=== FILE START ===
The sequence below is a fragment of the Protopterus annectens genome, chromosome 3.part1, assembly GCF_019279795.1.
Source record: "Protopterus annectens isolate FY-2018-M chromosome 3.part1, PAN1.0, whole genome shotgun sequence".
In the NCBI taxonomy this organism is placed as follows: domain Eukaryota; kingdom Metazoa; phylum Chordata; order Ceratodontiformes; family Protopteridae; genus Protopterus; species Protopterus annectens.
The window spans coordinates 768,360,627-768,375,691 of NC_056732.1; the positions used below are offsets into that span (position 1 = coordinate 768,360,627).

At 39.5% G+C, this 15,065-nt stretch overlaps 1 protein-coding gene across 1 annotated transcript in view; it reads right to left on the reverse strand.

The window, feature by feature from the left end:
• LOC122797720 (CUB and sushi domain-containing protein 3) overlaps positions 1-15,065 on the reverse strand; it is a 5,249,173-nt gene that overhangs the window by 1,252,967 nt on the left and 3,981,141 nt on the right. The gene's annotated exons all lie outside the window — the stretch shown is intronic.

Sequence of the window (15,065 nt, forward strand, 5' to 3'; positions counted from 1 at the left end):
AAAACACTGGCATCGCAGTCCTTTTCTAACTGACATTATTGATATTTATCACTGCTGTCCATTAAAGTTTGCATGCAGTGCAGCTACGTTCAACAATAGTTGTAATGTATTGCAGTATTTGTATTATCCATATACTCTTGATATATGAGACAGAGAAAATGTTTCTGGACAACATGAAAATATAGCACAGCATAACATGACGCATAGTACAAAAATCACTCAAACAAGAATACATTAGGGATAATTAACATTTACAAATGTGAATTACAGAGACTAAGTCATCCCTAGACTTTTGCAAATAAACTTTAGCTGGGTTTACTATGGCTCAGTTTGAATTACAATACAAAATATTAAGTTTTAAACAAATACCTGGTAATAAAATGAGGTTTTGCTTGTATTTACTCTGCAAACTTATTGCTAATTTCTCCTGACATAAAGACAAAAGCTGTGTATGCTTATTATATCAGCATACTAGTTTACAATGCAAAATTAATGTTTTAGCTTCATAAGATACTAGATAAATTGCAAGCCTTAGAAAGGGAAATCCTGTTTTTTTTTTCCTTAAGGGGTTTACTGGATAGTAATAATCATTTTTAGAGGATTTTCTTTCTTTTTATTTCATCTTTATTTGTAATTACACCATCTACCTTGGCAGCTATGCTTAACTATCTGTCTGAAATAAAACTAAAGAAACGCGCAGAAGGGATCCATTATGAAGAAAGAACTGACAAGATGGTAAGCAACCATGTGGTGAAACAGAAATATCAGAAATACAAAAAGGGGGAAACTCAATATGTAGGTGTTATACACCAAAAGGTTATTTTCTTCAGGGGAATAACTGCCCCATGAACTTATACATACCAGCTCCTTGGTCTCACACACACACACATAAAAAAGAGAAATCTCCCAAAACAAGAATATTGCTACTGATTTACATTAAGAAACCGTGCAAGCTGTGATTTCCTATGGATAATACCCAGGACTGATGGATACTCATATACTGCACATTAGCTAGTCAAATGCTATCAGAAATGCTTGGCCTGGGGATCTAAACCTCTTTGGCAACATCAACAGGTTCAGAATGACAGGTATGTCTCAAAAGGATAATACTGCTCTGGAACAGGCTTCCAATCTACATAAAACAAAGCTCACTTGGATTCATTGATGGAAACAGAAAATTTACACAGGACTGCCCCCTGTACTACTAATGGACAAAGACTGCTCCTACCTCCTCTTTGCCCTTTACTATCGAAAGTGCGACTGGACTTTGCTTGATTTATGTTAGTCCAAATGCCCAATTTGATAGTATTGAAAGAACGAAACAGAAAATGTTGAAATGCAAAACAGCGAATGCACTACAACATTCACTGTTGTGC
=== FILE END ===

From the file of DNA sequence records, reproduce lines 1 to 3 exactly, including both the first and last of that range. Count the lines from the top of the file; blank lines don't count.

The sequence below is a fragment of the Protopterus annectens genome, chromosome 3.part1, assembly GCF_019279795.1.
Source record: "Protopterus annectens isolate FY-2018-M chromosome 3.part1, PAN1.0, whole genome shotgun sequence".
In the NCBI taxonomy this organism is placed as follows: domain Eukaryota; kingdom Metazoa; phylum Chordata; order Ceratodontiformes; family Protopteridae; genus Protopterus; species Protopterus annectens.